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U.S. Navy bans TikTok

TikTok Releases First Transparency Report

While it may be the fastest-growing social network in the history of the internet, TikTok is also becoming a fast-growing security threat. According to a notice published by the U.S. Navy, TikTok will no longer be allowed to be installed on service members’ devices. Violation may result in people facing expulsion from the military service’s intranet.

This is just the latest example of the challenges facing the extremely popular app. Recently, Congress led by Missouri senator Josh Hawley demanded a national security review of TikTok and its Sequoia-backed parent company ByteDance, along with other tech companies that may share data with foreign governments like China. Concerns over the leaking of confidential communications recently led the U.S. government to demand the unwinding of the acquisition of gay social network app Grindr from its Chinese owner Beijing Kunlun.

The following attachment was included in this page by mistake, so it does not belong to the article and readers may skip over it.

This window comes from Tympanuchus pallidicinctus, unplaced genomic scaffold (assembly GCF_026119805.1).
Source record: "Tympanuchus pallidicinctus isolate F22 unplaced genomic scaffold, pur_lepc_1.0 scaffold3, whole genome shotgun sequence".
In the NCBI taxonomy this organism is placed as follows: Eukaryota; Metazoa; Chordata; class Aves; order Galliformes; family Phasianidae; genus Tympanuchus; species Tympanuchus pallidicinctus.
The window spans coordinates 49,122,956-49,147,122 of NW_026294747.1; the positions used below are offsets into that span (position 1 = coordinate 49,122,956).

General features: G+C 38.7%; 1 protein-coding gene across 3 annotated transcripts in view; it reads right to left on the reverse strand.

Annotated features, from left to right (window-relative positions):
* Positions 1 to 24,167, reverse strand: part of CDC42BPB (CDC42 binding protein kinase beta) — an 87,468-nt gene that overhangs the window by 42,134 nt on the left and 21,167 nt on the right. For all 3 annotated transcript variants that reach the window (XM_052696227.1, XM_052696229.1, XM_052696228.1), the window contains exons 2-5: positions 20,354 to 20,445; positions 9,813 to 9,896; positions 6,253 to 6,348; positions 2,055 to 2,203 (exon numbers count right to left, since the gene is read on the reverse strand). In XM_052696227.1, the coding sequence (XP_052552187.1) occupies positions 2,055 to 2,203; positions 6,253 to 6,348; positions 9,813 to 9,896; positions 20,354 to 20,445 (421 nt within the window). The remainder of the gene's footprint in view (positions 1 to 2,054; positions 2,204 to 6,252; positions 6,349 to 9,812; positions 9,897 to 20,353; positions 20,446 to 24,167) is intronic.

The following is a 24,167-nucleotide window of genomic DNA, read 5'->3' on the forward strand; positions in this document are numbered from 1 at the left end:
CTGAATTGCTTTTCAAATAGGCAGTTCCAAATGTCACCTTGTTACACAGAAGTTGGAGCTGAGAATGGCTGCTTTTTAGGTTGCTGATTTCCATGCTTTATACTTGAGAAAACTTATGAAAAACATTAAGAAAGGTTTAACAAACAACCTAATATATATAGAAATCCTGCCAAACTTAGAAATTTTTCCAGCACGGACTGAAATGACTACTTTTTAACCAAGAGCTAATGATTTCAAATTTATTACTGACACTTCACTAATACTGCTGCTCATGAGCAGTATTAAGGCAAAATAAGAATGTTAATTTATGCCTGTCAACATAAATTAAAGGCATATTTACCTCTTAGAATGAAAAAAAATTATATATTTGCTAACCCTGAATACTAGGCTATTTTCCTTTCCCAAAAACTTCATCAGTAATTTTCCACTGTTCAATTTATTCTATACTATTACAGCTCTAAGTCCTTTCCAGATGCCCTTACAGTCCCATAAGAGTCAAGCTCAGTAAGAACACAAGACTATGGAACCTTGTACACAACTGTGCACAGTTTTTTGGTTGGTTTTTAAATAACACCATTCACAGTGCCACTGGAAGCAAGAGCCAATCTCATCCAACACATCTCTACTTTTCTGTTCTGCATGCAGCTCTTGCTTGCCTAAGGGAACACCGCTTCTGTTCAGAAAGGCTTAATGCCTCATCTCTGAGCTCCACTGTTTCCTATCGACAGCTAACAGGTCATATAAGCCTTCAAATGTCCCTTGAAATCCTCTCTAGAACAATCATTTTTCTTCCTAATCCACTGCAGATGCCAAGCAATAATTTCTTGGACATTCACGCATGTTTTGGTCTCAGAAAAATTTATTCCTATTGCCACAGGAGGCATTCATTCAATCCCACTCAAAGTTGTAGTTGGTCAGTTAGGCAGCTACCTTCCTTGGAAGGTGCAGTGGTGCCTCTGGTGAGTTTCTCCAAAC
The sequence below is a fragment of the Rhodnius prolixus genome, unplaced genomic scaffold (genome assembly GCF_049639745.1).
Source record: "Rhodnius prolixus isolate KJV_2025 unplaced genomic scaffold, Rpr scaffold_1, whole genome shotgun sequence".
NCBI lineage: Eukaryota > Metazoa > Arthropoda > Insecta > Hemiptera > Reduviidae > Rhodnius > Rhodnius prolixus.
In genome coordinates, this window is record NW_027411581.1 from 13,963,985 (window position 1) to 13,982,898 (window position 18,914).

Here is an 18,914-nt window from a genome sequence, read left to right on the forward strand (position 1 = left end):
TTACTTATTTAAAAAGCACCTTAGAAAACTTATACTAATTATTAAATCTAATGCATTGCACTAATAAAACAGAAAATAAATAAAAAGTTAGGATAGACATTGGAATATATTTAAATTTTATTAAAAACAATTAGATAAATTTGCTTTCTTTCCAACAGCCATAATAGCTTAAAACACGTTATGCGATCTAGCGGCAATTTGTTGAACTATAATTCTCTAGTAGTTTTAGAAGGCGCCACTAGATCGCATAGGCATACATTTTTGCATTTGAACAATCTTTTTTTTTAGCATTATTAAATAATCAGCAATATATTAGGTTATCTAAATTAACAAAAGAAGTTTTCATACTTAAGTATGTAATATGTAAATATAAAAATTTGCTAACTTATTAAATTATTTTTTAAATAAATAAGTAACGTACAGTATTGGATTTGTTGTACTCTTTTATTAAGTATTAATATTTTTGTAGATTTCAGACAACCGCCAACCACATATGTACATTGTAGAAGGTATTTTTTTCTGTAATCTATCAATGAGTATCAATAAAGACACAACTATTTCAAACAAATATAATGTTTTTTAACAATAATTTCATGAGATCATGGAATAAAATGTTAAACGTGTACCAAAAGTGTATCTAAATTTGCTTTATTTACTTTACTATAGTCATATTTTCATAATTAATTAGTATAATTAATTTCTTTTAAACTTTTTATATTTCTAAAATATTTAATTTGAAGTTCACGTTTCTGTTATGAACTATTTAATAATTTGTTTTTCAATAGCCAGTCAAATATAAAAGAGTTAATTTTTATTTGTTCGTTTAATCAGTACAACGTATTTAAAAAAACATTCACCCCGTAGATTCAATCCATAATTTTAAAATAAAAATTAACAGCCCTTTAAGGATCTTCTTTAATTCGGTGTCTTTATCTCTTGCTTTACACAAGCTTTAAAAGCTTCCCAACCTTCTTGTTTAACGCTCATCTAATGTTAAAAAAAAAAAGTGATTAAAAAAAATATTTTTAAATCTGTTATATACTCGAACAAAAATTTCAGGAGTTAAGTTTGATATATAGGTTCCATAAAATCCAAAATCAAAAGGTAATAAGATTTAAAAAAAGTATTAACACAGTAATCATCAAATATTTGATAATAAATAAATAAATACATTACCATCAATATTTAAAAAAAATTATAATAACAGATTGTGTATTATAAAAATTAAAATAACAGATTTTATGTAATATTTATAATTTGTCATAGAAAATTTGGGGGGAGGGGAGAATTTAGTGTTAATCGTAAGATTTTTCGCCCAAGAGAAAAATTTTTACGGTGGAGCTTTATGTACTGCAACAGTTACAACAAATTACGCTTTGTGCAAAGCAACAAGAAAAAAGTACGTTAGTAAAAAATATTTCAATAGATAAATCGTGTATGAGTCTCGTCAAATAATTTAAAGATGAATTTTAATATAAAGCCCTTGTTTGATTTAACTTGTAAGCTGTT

Companies on both sides of the Pacific are struggling with a policy on both sides. Chinese companies like ByteDance are increasingly being targeted and driven out of the U.S. market, while American companies have struggled for a long time to get a foothold in China.